Atonement: Offering For Sin

Sunday’s Scripture ~ Isaiah 52:13-53:12

My fabulous Hebrew Bible professor in seminary, Dr. David Petersen, taught me great love for a great many things.  Among them are mutton-chop sideburns, fly fishing, liver divination, and last but certainly not least, reception history.

(He also taught me a great love for Hebrew Bible…don’t worry!)

Reception history is evidence of how a biblical text has been received over time and how it has been recreated or remembered throughout history.  Reception history spans the world of the arts – literature, music, sculpture, theatre, poetry, painting, film, and more.

I believe a biblical text can be helped as well as harmed by reception history.  Helped because it draws people back towards the biblical narrative and engenders feelings of curiosity and exploration.  Harmed because sometimes folks do not make it back to the biblical text and take what they read or view at face value as what the biblical text says…which is why I stay away from most of what debuts on a certain television station that thinks it explores “history” but there is a whole lot more of “opinion” and “creative storytelling” than actual “fact.”  But I digress…

In 1741 George Frideric Handel composed his masterwork oratorio,  Messiah.  The oratorio is an extended reflection on Jesus Christ as Messiah – and an excellent example of a text’s reception history – singing through birth prophecies, his nativity, his passion, his crucifixion, his resurrection, and his exaltation.  I had the privilege to sing selections from this masterwork while in concert chorale during undergraduate.  The enormity of the piece – both its length and its meaning – remain on my heart to this day.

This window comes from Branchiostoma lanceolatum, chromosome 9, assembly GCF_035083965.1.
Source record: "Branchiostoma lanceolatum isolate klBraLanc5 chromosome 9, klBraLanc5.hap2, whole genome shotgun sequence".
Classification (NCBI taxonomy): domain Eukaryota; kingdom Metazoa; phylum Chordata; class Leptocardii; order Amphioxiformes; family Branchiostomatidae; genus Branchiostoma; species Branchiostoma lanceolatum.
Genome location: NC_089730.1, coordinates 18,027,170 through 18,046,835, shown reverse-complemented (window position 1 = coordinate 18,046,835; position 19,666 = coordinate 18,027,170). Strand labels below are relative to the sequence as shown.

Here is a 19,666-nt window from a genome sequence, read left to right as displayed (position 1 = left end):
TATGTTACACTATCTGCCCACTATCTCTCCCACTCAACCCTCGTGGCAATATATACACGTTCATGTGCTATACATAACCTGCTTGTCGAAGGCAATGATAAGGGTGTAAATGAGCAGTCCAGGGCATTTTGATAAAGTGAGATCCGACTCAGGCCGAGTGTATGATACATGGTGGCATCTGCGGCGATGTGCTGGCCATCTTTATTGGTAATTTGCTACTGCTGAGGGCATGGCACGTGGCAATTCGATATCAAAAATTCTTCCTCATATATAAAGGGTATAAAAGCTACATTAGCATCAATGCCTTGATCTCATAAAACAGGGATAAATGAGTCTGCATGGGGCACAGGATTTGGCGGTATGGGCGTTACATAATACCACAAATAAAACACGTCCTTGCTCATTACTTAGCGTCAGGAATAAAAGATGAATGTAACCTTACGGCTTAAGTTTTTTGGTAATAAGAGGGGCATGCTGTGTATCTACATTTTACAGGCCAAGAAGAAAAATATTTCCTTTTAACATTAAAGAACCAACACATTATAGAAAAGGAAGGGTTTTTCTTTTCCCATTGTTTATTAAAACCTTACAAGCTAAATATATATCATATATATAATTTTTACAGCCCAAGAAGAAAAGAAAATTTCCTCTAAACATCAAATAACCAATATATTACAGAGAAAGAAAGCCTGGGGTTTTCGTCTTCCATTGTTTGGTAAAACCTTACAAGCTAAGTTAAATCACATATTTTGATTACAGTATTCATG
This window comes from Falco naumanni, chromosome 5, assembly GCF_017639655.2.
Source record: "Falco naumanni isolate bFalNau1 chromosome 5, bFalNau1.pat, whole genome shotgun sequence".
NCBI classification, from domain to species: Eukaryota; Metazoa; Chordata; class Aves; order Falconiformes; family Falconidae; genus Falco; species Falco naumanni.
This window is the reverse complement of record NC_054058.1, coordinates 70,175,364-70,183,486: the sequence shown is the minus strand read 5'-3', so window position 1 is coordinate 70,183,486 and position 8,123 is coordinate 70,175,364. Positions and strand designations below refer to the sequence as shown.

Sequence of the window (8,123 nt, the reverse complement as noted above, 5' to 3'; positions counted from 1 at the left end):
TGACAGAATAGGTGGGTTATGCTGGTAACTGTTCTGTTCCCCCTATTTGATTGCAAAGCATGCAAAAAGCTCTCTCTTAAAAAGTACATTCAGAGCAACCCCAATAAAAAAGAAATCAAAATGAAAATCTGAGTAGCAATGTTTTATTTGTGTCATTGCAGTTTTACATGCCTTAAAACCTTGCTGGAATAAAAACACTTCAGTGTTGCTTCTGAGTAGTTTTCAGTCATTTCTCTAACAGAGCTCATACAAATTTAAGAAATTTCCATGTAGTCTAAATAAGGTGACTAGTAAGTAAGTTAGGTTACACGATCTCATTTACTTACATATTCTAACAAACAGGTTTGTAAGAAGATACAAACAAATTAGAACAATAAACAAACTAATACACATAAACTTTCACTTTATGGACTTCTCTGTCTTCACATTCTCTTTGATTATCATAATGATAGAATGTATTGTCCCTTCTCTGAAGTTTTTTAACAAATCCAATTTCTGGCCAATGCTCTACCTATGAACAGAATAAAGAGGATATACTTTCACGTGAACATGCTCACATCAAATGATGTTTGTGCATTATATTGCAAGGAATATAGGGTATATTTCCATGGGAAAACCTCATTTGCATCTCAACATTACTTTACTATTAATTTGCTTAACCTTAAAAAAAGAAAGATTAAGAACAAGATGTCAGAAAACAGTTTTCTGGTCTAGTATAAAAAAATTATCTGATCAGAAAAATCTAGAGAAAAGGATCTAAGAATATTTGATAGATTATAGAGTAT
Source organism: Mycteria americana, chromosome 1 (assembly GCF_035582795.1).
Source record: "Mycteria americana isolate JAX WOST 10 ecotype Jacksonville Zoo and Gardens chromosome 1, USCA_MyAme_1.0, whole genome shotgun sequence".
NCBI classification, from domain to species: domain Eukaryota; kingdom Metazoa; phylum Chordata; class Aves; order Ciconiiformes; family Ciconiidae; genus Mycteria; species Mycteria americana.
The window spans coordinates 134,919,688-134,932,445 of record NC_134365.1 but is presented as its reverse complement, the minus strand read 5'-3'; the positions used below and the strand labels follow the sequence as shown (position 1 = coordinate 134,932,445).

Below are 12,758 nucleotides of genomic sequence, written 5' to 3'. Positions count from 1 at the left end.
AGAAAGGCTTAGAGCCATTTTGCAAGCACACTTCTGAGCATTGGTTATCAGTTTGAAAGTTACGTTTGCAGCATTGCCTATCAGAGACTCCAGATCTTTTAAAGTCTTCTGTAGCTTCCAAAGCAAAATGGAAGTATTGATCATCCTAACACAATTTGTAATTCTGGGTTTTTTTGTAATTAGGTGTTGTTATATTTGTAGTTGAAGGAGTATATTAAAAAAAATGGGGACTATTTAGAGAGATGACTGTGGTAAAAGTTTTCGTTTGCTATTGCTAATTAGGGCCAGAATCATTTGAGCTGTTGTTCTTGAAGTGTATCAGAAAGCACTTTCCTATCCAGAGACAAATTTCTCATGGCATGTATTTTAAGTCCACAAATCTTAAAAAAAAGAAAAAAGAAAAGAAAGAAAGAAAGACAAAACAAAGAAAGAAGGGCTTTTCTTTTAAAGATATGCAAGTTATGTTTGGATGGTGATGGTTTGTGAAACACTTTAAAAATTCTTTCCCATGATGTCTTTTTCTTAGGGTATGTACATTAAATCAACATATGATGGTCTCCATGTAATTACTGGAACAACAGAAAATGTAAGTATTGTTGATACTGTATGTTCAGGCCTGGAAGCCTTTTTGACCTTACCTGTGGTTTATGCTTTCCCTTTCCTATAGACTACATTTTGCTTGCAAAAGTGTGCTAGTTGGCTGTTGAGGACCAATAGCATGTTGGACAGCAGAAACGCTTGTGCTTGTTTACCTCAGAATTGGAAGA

Four musical reflections in Messiah come from our Scripture passage for this week, which through the lens of the prophet Isaiah, gazes upon the humble yet extremely powerful offering of the suffering servant.  I have included the links to watch and listen to this scripture sung by mass choir.  May it be for all of us a meditative practice as we draw near to our study of Scripture this week.

Surely He Hath Borne Our Griefs – Isaiah 53:4-5

And With His Stripes We Are Healed – Isaiah 53:5

All We Like Sheep – Isaiah 53:6

He Was Cut Off Out Of The Land Of The Living – Isaiah 53:8

Prayer: “Man of Sorrows! what a name for the Son of God, who came ruined sinners to reclaim.  Hallelujah!  What a Savior!  Bearing shame and scoffing rude, in my place condemned he stood; sealed my pardon with his blood.  Hallelujah!  What a Savior!  Guilty, vile, and helpless we; spotless Lamb of God was he; full atonement can it be?  Hallelujah!  What a Savior!  Lifted up was he to die; “It is finished” was his cry; now in heaven exalted high.  Hallelujah!  What a Savior!  When he comes, our glorious King, all his ransomed home to bring, then anew this song we’ll sing: Hallelujah!  What a Savior!”* Amen.

*”Hallelujah!  What a Savior,” The United Methodist Hymnal, 165.

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